Such was how things continued for some time. Mattie lived her own life, practiced alchemy on the side, and went to see Loharri from time to time, loving and hating him and never sure which should win out. But when Mattie was about ten, political unrest on Ayona began resulting in acts of terrorism and revolution, and many people began to leave. Loharri packed up and came to Kin, though Mattie was certain that he only did it to make a point to her. She was not far behind, forced to abandon her few friends and an important project involving Ayona’s native race, the gargoyles.

What else could she do, but follow her key?


What should be said about Mattie first is that despite the fact that she is a machine and was not built to be a particularly expressive one, she has a full range of emotions. And while she sometimes deliberately plays up the unfeeling, unthinking machine act for eavesdropping purposes, nothing upsets her more than when the people around her forget that.

Mattie has genuine good will and a kind nature. While she initially went into alchemy to wrest some small degree of power from the man who created her, once she realized how much she liked helping people and how much she could help people, she thrived in her chosen field. She likes giving people pleasure and takes pride in taking away their pain. She strongly empathizes with others who are powerless or otherwise looked down upon for being different, as she herself is. In her experience, however, they do not always empathize with her in return since as she’s a machine they do not understand that she can, and does, suffer, or that she has needs and wants and dreams just like they do.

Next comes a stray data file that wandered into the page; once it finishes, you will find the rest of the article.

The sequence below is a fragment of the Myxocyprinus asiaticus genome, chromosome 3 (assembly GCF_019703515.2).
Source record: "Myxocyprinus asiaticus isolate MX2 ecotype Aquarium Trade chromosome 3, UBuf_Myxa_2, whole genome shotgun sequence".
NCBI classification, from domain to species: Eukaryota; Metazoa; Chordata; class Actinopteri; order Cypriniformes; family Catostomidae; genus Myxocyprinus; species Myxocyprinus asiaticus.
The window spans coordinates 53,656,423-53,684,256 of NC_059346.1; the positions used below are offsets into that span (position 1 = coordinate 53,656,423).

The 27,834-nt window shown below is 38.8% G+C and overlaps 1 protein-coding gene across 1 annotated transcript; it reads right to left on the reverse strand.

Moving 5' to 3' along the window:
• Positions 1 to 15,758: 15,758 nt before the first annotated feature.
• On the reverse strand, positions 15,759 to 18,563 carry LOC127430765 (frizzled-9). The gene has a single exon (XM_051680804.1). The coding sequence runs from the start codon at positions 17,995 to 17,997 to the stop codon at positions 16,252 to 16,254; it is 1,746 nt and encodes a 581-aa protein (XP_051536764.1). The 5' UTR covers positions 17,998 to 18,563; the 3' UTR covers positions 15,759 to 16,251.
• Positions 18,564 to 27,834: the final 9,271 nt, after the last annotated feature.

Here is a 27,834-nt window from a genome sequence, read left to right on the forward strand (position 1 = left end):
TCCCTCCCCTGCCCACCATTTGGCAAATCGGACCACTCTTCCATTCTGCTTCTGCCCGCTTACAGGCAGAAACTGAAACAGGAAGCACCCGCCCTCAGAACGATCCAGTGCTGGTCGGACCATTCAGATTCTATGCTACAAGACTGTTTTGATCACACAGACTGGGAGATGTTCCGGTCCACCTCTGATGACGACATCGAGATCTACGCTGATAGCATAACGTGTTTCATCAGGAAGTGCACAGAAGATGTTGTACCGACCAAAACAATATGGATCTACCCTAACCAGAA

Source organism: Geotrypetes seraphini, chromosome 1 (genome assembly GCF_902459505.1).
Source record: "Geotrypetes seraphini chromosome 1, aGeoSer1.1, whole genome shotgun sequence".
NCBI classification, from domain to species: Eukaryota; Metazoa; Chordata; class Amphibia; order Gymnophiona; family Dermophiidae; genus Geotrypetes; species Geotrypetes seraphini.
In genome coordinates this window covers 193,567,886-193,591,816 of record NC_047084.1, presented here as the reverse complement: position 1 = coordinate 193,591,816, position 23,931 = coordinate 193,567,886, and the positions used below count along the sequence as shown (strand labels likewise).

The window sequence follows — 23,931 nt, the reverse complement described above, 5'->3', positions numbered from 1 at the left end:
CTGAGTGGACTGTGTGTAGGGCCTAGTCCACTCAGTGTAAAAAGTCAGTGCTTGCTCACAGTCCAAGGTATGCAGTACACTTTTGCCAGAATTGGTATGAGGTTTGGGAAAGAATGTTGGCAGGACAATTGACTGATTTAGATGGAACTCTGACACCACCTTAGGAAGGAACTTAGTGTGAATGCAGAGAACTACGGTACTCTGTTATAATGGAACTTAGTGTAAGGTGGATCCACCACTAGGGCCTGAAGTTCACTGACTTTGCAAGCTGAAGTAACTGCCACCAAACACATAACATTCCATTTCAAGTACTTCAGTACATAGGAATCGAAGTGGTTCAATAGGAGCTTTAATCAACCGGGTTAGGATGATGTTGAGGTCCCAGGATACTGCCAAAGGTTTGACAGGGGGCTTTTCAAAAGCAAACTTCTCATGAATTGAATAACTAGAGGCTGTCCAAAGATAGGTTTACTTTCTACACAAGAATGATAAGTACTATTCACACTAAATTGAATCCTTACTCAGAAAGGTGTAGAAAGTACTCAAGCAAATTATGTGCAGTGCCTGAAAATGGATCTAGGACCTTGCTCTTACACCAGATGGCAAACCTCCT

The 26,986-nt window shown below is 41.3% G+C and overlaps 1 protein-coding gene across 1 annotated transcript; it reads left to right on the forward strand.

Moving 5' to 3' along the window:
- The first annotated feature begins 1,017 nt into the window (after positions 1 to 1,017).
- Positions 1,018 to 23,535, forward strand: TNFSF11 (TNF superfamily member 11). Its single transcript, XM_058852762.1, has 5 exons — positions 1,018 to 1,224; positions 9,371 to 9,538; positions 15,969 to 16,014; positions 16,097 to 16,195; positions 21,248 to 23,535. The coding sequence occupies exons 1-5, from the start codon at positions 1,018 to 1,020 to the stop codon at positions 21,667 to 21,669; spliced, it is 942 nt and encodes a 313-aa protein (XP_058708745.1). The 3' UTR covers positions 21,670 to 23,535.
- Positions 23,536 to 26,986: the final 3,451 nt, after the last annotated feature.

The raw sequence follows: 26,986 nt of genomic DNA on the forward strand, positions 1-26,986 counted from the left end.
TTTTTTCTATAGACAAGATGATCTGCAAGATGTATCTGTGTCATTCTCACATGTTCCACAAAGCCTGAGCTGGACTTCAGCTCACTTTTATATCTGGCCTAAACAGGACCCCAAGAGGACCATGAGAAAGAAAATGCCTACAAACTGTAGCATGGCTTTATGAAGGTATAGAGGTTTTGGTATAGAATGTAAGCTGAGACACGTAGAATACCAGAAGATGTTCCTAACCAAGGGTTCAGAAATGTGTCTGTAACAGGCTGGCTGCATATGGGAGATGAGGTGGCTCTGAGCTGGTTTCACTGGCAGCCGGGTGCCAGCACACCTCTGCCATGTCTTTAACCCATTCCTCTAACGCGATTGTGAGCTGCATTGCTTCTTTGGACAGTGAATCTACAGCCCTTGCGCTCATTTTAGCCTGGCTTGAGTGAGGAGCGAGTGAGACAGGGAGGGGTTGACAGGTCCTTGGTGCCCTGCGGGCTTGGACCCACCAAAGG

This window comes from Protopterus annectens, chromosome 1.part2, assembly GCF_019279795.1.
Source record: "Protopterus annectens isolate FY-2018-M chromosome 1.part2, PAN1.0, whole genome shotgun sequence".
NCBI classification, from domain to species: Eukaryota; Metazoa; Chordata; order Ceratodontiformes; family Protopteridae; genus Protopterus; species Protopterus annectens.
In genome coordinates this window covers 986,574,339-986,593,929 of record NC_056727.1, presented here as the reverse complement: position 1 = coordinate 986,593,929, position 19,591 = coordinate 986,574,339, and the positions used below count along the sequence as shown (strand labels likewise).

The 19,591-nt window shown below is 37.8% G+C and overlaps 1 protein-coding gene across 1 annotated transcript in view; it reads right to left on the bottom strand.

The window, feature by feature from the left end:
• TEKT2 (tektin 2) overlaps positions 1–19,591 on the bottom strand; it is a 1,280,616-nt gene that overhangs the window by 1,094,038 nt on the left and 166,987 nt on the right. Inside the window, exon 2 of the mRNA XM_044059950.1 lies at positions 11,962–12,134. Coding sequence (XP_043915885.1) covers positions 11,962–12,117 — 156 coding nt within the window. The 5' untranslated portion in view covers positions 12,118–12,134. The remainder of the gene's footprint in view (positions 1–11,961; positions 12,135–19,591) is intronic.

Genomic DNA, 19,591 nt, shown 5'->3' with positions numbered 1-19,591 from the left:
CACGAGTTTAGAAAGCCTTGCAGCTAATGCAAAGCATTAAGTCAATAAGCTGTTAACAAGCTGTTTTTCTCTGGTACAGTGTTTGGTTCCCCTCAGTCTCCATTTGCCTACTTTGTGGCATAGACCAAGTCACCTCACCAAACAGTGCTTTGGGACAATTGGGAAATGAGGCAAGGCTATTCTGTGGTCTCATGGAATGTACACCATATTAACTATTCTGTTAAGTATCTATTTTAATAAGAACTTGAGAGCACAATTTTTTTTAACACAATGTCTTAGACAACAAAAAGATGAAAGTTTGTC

As a result, Mattie is desperately lonely. She is not human and so has trouble integrating with them, and she has not come across others like herself. Similar to how she can cause a sense of “uncanny valley” in humans, she experiences the same unease and distress when she sees machines that bear some resemblance to her but do not have minds of their own.

Kindness and loneliness feed off each other as the latter drives her to make herself likeable and the former makes it hard for her to speak up when someone is treating her in a way she dislikes. She’ll say she’s upset, but really letting go and letting someone have it is pretty much impossible to think of, let alone do.

Which is part of why she still clings to Loharri emotionally. All in all, for how much she hates him, he never made her feel unwanted or out of place. It makes him very hard to let go of.